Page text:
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Cultivate buy-in with a practice CRM account

This article was included in the August 2nd, 2016 issue of the LACRM Newsletter.

It’s easy to use a piece of software when you are the only user on the account. After all, the system can and will be be as useful as you want it to be when you are in charge of your own data entry. However, when you are working in a team, being able to collaborate through a CRM is incredibly valuable -- detailed notes can be shared, events and tasks can be assigned to one another and so on. Unfortunately, this is often undermined when you don’t have buy-in from your team. One person can be actively using the CRM, but the system still isn’t helpful if the two other users only enter a note every few weeks. Tom Crouser, founder and president of Crouser & Associates Inc., knew that he wanted his team with him when he was searching for a CRM, and sought to cultivate buy-in from the get-go:

“We took it slow when we first started using the CRM, and added users gradually. One of my team members actually set up the account and we learned more about it through him. We loaded up our data and used it for a while, then closed it and opened a brand new account once we all knew what the CRM was about. In other words, we had a practice run first before committing to the CRM.

We are now adding users one at a time to this account so that it is easy for everybody to learn from the others who have more experience with the system. This also means that we can ask each other if questions crop up and can help one another with the CRM”

-Tom Crouser, Founder and President of Crouser & Associates Inc

Tip to try: If you are still evaluating CRMs and aren’t sure about how a CRM would fit into your organization, you can try having a practice account that you and your team can play around with at the start. Your data doesn’t have to be perfect, but just detailed enough so that everyone can see the real benefits of the system. Once everyone has a grasp on how the CRM works, which features work best with your business, and how the team wants to use the CRM, you can move on to your new account. This helps encourage buy-in because it makes the process a team effort as everyone is using the CRM together.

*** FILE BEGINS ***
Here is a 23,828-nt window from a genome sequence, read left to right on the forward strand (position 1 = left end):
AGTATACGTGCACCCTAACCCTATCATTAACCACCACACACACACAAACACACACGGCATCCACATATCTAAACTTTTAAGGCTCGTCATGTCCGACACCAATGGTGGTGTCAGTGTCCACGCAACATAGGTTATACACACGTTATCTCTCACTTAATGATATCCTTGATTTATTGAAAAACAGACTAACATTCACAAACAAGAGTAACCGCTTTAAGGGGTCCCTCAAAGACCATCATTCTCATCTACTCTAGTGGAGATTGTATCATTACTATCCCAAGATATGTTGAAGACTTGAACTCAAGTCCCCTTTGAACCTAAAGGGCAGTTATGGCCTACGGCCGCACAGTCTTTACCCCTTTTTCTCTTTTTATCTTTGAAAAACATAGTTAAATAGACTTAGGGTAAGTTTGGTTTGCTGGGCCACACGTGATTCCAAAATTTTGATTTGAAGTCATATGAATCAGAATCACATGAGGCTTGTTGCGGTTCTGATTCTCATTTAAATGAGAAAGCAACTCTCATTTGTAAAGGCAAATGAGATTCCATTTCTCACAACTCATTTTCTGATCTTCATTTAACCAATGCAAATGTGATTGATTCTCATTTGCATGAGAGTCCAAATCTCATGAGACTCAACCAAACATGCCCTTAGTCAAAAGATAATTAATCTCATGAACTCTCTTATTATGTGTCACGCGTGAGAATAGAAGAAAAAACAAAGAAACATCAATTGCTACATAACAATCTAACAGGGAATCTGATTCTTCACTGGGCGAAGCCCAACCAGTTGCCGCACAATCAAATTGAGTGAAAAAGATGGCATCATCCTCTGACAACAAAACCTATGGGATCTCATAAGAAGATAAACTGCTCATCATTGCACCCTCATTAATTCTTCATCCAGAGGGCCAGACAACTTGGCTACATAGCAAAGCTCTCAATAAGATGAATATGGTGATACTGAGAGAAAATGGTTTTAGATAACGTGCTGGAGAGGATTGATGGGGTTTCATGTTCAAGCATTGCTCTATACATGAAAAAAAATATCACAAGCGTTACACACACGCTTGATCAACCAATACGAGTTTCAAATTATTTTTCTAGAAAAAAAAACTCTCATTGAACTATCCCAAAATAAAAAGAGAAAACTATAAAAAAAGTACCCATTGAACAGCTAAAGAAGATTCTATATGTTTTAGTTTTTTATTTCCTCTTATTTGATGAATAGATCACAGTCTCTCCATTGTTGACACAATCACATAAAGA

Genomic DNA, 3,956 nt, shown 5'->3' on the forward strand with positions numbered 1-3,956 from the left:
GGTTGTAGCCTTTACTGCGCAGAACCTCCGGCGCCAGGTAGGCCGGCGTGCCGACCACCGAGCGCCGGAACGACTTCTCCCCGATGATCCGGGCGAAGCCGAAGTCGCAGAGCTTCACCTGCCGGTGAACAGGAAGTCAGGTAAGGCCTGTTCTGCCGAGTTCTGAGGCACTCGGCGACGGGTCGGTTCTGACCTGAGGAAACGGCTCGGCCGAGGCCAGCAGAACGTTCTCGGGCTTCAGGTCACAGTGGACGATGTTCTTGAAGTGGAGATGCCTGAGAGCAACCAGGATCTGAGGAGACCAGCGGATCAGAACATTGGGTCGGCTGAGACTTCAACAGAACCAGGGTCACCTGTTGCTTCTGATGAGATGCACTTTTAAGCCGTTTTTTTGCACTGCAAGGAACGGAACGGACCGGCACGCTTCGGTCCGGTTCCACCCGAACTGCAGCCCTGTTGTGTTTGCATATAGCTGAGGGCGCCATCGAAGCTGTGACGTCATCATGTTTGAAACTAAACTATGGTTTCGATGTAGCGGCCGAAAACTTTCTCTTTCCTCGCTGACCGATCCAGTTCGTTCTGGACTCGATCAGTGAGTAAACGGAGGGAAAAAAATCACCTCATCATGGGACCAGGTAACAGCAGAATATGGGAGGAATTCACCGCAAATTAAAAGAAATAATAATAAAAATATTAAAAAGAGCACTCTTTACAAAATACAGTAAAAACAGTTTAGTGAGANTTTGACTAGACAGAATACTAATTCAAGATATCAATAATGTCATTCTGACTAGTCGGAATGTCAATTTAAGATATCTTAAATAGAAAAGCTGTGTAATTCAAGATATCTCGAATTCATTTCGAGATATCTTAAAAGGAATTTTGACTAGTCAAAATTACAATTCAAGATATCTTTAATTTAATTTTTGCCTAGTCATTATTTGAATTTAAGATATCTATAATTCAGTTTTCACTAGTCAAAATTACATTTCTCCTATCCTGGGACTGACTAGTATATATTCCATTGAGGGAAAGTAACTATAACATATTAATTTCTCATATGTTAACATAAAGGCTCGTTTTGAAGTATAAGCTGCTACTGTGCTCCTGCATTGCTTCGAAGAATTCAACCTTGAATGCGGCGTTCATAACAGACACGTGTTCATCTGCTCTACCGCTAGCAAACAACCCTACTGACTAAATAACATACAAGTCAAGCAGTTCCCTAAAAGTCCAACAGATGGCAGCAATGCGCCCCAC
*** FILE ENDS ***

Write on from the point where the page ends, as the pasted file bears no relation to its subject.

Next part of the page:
As for our established users, a demo account can still help you out! Having a dummy account will let you test changes before committing to them in your main account, and allows your new team members to try out the CRM before they start becoming a power user along with the rest of you. This way, your team ends up making all the mistakes in your practice account -- leaving only the best ideas and solutions moving forward!

We hope this gives you some ideas on other ways to get your team using the CRM, and if you have any questions on how you can set up a practice account don’t hesitate to contact us!

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Buy-in, team setup, user spotlight
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